Articles
New talents live up to high standards of 'Boston'
Wednesday, August 15, 2012

By Jeff Miers
BuffaloNews.com

Perhaps the band is the epitome of what we call "classic rock." Or, more likely, Boston was simply a concept birthed in the mind of a visionary artist, one that just happened to catch on in a major way in the latter '70s, and we all accepted the pinning of the "classic rock" tag on a sound that was conceived without such pretensions.

Labels, in music as in the rest of life, often have very little to do with the art they are thrust upon, and more to do with after-the-fact marketing concerns.

On Tuesday, an enthused and sizeable crowd gathered to catch the 2012 incarnation of Boston in the live format. Following the death several years back of original vocalist Brad Delp - who along with mastermind Tom Scholz conceived and recorded the first Boston album, now one of the highest selling debut albums in rock history - Boston had a lot to prove.

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Boston brings hits, familiarity to Bethlehem
Sunday, August 12, 2012

By Dustin Schoof
The Express-Times

Boston is among the many classic rock bands who seem content on touring the festival circuit and playing their hits. The near-capacity crowd who showed up tonight to Musikfest didn't seem to mind -- or care.

The concert had all the trimmings of a Boston best-of collection; dropping the staples such as "Boston," "Rock & Roll Band" and "Smokin" all within the first 20 minutes. There were twin guitar solos, vocal harmonies and the occasional ballad. (the acoustically oriented "Amanda" in particular elicited many "aw's," which could be heard from those within earshot.)

That is not to diminish or take away from the musical talents of the group's members. Founding guitarist Tom Scholz proved he can still work a fretboard with the best of them, as he laid into the audience with several ripping solos throughout the night. Perched behind his kit, drummer Curly Smith steered the rhythm section with locomotive force.

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Boston singer and guitarist David Victor discusses band's legacy ahead of Musikfest stop
Saturday, August 11, 2012

By Dustin Schoof
The Express-Times

Boston lead singer and guitarist David Victor's enthusiasm for the band and their music is palpable, along with the reverence he has for those early years.

"I grew up with Boston's music and my sister Peggy brought home the Boston album, we played it all the time. Every song was or became a hit," says Victor, whose passion for the band ultimately landed him in the lead vocals spot at the age of 48.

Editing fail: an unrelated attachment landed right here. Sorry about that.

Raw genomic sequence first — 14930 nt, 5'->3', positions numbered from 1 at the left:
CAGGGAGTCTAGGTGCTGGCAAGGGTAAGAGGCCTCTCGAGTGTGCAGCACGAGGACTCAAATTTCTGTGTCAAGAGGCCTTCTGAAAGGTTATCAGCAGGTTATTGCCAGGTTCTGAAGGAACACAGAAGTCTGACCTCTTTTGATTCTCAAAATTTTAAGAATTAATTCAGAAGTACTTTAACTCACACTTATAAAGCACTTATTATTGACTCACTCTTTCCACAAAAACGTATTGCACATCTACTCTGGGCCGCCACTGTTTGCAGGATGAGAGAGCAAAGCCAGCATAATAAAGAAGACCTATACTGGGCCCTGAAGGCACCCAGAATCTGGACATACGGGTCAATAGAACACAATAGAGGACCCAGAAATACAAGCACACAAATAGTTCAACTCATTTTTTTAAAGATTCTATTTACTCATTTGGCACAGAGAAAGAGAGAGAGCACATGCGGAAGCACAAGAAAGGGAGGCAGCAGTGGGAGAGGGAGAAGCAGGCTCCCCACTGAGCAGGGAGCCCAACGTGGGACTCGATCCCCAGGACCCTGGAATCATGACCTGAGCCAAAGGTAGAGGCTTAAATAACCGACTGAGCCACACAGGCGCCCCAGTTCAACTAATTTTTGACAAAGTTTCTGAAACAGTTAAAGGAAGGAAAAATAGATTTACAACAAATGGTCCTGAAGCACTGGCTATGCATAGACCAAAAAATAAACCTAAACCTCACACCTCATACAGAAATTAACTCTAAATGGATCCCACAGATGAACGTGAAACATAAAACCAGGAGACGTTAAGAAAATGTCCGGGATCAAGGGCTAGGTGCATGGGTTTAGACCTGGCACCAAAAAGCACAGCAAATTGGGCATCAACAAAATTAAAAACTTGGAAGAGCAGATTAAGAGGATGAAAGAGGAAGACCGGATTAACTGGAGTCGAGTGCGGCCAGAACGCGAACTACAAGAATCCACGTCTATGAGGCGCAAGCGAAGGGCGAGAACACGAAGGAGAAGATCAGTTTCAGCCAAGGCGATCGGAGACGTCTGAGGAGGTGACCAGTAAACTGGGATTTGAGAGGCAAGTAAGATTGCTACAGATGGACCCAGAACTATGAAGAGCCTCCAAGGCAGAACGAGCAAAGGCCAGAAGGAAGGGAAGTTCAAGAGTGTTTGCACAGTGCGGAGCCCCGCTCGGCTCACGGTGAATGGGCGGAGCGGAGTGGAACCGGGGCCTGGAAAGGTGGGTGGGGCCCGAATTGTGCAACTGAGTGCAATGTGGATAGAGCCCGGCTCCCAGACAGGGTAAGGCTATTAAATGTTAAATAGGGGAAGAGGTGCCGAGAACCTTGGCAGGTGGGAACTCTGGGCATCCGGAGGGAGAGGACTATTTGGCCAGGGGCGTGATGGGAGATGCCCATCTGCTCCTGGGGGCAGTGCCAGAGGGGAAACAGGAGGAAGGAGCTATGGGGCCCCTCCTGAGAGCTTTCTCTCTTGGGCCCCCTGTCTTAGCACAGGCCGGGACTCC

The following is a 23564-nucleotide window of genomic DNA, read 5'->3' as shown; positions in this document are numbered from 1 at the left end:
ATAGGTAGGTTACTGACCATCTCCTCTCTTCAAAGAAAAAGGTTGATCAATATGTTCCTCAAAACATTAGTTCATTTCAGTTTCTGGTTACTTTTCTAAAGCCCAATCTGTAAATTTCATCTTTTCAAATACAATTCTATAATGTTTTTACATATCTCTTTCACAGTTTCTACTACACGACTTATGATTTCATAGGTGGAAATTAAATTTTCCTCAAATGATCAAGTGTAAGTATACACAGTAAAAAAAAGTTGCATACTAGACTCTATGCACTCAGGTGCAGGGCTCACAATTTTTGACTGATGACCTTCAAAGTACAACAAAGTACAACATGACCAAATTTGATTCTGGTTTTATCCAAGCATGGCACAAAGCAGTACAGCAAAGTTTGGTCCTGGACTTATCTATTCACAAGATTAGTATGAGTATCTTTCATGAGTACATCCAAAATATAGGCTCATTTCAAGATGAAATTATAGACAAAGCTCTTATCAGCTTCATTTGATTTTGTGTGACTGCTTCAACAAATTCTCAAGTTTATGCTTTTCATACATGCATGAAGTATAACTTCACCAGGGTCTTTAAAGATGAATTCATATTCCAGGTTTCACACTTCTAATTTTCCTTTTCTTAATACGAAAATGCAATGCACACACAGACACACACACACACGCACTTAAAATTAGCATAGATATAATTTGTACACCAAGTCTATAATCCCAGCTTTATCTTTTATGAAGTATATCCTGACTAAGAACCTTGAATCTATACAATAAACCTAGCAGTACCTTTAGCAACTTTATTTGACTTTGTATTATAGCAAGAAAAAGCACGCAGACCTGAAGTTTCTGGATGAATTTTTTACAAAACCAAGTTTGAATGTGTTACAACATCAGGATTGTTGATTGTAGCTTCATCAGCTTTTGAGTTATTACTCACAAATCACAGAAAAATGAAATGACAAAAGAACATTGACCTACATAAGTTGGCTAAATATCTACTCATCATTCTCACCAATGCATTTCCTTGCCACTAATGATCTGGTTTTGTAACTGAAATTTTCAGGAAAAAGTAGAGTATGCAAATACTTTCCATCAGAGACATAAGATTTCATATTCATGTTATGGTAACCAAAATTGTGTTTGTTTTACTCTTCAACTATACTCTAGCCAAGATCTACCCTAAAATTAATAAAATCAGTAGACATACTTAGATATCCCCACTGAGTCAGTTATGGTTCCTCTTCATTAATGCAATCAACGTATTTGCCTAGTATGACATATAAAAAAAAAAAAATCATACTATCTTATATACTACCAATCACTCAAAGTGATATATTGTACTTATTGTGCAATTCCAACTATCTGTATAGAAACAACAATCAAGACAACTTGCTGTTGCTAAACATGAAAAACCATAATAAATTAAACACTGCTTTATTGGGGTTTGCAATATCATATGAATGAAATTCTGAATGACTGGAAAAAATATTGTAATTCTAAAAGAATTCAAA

"You don't expect your break when you're nearly 50, but that's how it happened for me," Victor says.

Formed in 1976, Boston will touch down Sunday on the Stands Steel Stage during Bethlehem's Musikfest celebration.

Part of a 40-city tour which began in June, the Musikfest stop is the first for Victor. "Every city we go to is a first for me," says Victor, a native of California. The band performed at Musikfest in 2008.

Victor was brought into the Boston fold about two years ago, thanks to posting his work, playing and singing classic Boston songs on YouTube. "Getting that call was pretty unbelievable," Victor says.

Hits the band maintains on its play list include "Don't Look Back," "Amanda," "Smokin'," "Rock and Roll Band," and "Foreplay/Longtime."

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Music review: Boston brings more than a feeling to local fans at Stage AE
Saturday, August 11, 2012

By Scott Mervis
Pittsburgh Post-Gazette

It's been such a long time ...

Yeah, in fact, it was starting to look a lot like Boston didn't like Pittsburgh. Boston the band, not the city.

Despite just about every other arena-rock band from the '70s making frequent stops here, Boston skipped Pittsburgh on both its 2004 and 2008 tours. Those were very different tours, as 2004 was the final run for beloved singer Brad Delp, who took his own life three years later. The 2008 tour introduced Tommy DeCarlo, who was discovered via YouTube while working at Home Depot in Charlotte, N.C.

The Boston faithful got their first look at him four years ago, but it was all new to us Friday night at a packed Stage AE.

On his second run, Mr. DeCarlo certainly looks more the part, with his hair grown out and the hardware-guy mustache expanded into the aging rock-star goatee. Judging from footage of the last tour, he also seems more animated in the frontman role. Between his range and vocal tone -- not to mention his humility and respect for Mr. Delp -- they could not have found a better man to step in for the original.

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Peace, love, Boston
Friday, August 10, 2012

Heavy-on-the hits old fave will wrap up Musikfest

By Brad Patton
The Times Leader

As the 10-day Musikfest winds down Sunday in Bethlehem, one of the biggest bands of the 1970s will take the stage.

Boston, the band that sold 17 million copies of its self-titled debut from 1976 and went on to become a staple of classic-rock radio, will perform at the Sands Steel Stage at PNC Plaza at 8 p.m. Sunday as the 29th annual Musikfest comes to a close.

The band's architect (and only remaining original member) Tom Scholz first began writing songs while attending MIT in 1969 and started putting the band together the following year when he met vocalist Brad Delp. After a few years of demos on which Scholz played all the instruments except drums and various band names, Scholz and Delp were signed to a recording contract as Boston in 1976. They recruited three more musicians who could replicate Scholz's studio creations on stage, and soon the band released its first album.